Current and former dispatchers and aeromedical technicians (paramedics assigned to air ambulance helicopters) employed by police and fire departments.
What's Going On?
It has been alleged that a number of fire departments are illegally denying overtime pay to their dispatchers and aeromedical technicians.
What Could I Recover Through a Lawsuit?
You may be able to receive compensation for up to three years of unpaid overtime.
Can I Be Fired for Participating in a Lawsuit?
No, it is illegal for your employer to retaliate against you for asserting your workplace rights and participating in an overtime lawsuit.
Type of Lawsuit
ClassAction.org is investigating whether fire departments across the country are illegally failing to pay their fire dispatchers and aeromedical technicians overtime pay. It is believed that some fire departments may be violating a federal law, known as the Fair Labor Standards Act (“FLSA”), which requires employers to pay most employees who work more than 40 hours in a single workweek overtime wages.
If you are a dispatcher, aeromedical technician or paramedic for a fire department and you do not receive overtime pay, Class Action Lawyers would like to hear from you as they tryto determine whether class actions can be filed on behalf of these employees.Contact us today for more information. You may be entitled to up to three years of unpaid overtime wages.
Am I Entitled to Overtime Pay?
While most employees are entitled to overtime wages under the FLSA, there are several exceptions – including one for employees engaged in fire protection activities. While this exception applies to firefighters (meaning they are not entitled to overtime wages), a federal court has held that it does not apply to dispatchers and aeromedical technicians who are employed by a fire department.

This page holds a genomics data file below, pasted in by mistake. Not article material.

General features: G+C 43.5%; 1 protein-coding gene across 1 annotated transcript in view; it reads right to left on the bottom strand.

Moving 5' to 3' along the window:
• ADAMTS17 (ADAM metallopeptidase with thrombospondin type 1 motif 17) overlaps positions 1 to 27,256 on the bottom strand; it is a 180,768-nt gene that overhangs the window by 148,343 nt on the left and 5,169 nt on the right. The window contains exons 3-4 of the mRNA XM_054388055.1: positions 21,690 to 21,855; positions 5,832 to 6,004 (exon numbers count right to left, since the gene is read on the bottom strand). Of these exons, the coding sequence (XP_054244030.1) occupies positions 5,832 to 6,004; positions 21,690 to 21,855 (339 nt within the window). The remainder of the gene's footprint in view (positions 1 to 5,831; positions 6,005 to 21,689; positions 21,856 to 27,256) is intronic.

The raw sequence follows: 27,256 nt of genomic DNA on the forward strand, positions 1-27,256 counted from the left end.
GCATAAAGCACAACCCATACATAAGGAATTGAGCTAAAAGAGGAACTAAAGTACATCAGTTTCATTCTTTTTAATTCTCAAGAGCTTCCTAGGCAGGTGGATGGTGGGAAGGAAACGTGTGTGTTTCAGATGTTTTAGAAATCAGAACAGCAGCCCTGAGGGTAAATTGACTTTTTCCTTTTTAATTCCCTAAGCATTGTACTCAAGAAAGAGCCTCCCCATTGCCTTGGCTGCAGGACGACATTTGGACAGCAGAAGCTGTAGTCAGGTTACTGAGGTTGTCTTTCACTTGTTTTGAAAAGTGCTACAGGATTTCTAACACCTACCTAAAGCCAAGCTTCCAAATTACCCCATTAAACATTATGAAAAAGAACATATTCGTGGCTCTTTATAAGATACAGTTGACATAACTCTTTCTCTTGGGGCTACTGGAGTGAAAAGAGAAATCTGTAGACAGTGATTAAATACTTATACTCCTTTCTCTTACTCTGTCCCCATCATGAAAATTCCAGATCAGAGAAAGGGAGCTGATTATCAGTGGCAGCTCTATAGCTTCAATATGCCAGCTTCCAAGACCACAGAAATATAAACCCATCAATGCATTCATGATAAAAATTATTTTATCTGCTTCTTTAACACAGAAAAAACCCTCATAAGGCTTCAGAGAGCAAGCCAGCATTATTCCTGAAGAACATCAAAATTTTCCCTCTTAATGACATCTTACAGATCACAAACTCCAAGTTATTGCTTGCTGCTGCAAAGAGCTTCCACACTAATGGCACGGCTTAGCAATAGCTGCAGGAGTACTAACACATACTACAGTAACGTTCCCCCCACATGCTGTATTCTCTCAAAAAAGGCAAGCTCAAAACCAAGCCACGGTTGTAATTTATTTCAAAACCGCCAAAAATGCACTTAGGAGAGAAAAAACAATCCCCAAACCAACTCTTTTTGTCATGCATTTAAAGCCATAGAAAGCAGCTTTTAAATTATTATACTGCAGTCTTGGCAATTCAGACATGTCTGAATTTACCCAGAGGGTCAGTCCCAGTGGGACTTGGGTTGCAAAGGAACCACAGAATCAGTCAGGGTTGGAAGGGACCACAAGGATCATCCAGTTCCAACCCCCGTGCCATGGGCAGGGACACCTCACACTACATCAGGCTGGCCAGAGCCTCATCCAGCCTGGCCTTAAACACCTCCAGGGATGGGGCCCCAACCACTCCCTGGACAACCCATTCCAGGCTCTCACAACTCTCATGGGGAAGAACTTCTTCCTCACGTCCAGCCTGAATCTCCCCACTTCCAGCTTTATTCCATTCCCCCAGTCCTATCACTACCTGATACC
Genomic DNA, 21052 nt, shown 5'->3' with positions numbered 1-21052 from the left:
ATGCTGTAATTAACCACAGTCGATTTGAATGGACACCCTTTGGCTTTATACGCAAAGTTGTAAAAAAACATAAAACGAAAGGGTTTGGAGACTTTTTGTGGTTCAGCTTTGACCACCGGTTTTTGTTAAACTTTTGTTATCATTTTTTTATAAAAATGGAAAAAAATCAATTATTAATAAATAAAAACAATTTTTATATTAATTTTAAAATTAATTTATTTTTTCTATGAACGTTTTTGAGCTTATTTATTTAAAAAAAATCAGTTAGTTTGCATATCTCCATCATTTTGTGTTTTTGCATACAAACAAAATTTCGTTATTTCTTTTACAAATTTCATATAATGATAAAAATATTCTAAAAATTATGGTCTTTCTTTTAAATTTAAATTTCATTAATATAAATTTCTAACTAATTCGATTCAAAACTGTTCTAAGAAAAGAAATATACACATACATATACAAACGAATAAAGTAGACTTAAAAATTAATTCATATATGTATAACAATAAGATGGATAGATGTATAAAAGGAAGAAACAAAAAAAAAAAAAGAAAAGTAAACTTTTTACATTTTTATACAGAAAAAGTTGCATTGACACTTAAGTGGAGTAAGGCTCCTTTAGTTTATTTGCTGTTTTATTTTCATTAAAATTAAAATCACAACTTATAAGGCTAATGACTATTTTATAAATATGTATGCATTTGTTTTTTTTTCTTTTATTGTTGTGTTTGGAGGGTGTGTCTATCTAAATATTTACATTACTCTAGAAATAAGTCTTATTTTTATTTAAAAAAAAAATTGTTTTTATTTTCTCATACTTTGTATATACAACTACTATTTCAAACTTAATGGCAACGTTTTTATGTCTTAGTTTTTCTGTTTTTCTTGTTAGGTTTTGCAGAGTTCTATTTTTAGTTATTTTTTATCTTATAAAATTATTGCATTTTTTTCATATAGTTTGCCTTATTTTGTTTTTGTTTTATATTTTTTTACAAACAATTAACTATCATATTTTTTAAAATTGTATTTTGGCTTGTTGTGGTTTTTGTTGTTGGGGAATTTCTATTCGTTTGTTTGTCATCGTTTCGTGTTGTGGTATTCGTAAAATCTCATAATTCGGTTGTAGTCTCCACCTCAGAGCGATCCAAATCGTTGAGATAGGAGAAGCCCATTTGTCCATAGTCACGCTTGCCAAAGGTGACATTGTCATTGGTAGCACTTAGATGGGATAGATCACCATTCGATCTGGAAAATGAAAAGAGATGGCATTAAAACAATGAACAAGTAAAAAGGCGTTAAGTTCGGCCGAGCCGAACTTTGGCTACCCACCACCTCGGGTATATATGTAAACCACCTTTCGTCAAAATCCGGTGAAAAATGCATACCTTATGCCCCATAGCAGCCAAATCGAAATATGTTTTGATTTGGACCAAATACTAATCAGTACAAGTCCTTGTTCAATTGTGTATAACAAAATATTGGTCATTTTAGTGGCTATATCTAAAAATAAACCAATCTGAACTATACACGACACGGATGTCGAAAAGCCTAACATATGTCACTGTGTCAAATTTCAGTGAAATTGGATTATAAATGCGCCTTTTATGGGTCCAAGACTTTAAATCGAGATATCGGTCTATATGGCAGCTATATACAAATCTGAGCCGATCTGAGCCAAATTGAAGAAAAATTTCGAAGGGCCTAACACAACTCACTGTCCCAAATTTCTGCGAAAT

Why Is This Ruling So Important?
This ruling came in a lawsuit filed by Los Angeles Fire Department dispatchers and aeromedical technicians against the City of Los Angeles. In the suit, the workers claimed that the city classified them as employees “engaged in fire protection” who were not entitled to overtime wages. The court ruled that the dispatchers and paramedics do not “have the responsibility to engage in fire suppression” and therefore should never have been classified as exempt “fire protection” employees.
This ruling is important because it demonstrates that only those workers who are directly engaged in fire protection are ineligible for overtime pay. Under the FLSA, most other fire department employees should receive overtime compensation.
If you work or have worked as a dispatcher or a paramedic for a fire department and you have been denied overtime pay, you may be able to file a lawsuit to collect compensation for your unpaid overtime. ClassAction.org can connect you with an attorney who may be able to help you recover your unpaid overtime compensation. Contact us today to learn more.